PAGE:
Experimental and numerical investigation of filled thermoset polymers as mechanical interface in fine tolerance applications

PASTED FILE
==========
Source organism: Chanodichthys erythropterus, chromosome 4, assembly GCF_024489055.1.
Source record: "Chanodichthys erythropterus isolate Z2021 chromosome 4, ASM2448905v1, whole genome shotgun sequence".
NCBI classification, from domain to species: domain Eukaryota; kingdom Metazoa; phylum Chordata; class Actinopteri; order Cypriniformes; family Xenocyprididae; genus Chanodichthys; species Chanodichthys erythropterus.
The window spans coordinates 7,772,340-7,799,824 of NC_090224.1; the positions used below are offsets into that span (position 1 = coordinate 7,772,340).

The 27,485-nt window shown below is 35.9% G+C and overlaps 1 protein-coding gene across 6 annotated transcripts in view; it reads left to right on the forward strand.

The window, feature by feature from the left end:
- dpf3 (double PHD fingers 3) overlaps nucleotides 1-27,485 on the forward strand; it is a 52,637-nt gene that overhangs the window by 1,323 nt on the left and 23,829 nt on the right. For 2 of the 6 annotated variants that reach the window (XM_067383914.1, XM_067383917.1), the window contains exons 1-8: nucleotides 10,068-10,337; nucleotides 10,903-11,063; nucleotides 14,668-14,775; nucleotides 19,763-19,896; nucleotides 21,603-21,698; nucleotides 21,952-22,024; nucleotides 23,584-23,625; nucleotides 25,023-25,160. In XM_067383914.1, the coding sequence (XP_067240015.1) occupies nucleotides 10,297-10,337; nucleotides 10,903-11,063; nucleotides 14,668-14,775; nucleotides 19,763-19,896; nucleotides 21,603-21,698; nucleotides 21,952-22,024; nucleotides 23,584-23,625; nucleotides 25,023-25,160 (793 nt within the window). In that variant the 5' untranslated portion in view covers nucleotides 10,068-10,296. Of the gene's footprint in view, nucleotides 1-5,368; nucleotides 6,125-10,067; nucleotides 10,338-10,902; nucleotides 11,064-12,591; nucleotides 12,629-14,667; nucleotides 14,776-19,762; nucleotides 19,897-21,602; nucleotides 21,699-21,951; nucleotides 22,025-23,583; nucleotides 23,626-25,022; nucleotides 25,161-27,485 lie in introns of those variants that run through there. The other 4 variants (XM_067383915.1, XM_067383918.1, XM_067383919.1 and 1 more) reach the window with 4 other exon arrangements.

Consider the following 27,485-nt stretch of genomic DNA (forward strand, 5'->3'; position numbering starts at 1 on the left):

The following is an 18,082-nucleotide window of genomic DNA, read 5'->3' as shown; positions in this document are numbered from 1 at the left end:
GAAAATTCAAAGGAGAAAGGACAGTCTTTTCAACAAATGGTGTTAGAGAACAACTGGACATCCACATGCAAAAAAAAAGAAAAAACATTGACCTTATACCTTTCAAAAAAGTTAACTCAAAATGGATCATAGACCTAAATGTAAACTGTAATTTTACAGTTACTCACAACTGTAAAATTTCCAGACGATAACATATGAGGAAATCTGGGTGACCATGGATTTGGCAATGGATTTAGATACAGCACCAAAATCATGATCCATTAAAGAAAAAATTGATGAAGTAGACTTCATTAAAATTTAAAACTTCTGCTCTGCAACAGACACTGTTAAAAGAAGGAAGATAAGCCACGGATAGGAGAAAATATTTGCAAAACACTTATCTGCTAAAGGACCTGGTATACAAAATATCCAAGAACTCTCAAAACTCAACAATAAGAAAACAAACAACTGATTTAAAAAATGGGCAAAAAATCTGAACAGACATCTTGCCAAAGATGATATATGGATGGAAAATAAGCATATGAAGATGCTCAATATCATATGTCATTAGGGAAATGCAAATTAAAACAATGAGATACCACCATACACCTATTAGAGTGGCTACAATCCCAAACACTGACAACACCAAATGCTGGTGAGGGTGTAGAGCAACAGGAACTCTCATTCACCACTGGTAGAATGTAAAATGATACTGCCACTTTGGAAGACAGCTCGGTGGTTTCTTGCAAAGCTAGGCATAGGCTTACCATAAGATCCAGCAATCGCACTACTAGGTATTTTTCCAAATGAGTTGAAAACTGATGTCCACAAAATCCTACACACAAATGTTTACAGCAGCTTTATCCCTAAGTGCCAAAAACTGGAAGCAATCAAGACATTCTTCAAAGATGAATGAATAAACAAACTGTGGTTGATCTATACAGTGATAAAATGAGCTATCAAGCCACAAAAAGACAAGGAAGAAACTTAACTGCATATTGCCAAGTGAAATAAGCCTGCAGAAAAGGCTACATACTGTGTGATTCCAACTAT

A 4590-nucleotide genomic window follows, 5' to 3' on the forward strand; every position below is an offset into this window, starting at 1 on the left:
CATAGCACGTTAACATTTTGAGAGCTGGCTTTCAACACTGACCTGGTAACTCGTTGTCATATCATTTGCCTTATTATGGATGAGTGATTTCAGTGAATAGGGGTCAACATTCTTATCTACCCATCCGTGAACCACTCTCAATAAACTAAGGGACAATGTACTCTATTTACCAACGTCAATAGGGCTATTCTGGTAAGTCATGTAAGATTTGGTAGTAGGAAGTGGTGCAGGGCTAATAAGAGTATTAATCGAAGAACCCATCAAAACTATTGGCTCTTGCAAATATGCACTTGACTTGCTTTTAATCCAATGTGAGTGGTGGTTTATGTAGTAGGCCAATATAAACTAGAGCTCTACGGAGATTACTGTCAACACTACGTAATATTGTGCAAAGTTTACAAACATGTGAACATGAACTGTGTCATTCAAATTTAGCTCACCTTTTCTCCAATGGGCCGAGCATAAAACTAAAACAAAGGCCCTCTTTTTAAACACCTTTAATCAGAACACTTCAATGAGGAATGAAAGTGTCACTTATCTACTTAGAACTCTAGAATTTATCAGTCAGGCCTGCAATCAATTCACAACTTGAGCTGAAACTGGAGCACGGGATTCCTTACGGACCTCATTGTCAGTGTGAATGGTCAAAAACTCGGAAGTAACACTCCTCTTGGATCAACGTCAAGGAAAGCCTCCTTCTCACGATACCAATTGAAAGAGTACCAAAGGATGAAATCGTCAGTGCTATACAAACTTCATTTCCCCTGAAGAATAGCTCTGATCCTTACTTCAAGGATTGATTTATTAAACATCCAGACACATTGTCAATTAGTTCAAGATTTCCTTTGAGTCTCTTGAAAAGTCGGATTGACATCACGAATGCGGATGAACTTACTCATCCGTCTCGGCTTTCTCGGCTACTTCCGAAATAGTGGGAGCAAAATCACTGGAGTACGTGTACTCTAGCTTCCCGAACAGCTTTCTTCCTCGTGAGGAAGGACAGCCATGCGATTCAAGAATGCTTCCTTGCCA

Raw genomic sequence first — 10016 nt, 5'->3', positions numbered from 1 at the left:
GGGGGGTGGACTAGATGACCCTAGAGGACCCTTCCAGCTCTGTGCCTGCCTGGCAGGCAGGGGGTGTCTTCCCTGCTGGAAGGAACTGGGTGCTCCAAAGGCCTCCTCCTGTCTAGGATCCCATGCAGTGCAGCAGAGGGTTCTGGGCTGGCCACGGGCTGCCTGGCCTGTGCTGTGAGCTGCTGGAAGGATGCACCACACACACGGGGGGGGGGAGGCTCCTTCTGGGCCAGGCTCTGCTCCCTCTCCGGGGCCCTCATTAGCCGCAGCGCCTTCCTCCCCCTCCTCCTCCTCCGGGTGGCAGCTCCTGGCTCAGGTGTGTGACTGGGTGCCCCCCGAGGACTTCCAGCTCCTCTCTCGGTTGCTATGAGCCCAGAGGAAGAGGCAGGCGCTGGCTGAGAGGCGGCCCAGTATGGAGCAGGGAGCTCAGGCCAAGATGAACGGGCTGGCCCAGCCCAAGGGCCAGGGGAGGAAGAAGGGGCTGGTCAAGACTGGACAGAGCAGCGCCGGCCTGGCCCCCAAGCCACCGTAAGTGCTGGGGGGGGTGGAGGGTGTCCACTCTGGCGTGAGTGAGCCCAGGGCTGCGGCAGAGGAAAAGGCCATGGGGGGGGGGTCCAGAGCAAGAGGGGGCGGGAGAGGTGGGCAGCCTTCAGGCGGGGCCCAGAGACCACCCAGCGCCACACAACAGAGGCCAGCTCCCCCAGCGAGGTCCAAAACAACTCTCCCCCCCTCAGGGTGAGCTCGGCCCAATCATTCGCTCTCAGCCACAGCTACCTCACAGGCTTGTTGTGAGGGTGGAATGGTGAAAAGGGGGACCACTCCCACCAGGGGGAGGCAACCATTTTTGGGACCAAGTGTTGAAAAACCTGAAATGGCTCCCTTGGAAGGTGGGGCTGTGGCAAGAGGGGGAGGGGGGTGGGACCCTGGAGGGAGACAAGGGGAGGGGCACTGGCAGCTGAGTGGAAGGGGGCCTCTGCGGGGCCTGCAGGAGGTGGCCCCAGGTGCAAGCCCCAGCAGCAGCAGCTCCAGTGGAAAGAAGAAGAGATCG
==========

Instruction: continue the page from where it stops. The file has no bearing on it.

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As a part of reducing costly processes in production of marine thrusters, casting and machining of large steel parts is proposed to be replaced by welding of smaller elements. This does however require a procedure for compensating for the welding deformations, as these would most likely be to large compared to the tolerance limits for machine parts. The deformations are proposed to be compensated for by accurate aligning of parts followed by fixing them together using a casting compound. An interface compensating for welding deformations between the thruster stays holding the propeller shaft, and the shaft is examined, and a downscaled, simplified model for mechanical testing of the interface is constructed and produced. A casting method using injection of thermoset resin with 3 bar pressure results in a bushing with few and small bubbles, and a smooth surface finish. The mineral filled thermoset resin HUNTSMAN CW2215 and slow curing agent HY5160 is found to be applicable for the application in terms of strength, fracture parameters, pot life, curing shrinkage and water absorption. Through mechanical testing the material is found to have a viscoelastic (creep) behavior, where the behavior is estimated to fit into a exponentially decreasing material model (two-part prony series) through comparison with a finite element analysis (FEA). The strength of the interface is validated through mechanical testing of maximal transient and steady state axial loads from DNV ice loads regulations, conservatively scaled to match the downsized model. Fatigue strength of the interface is not tested due to time limitations. The results from mechanical testing is compared with an axisymmetric FEA and Mohr-Coulomb failure criterion and is showing no failure for maximal transient loads. Stress intensity factors for linear elastic fracture mechanics (LEFM) of high stress concentrations is found, and are low compared to the estimated fracture toughness of the material, resulting in a factor of safety of 8,8 for the full scale geometry. The FEA also shows that the interface design works as supposed, transferring loads as compressive stress rather than shear stress, utilizing the material characteristics. A 3D FEA analysis is performed to investigate the influence of non-axisymmetric loads and geometry, and shows that these effects are significant and will reduce the factor of safety.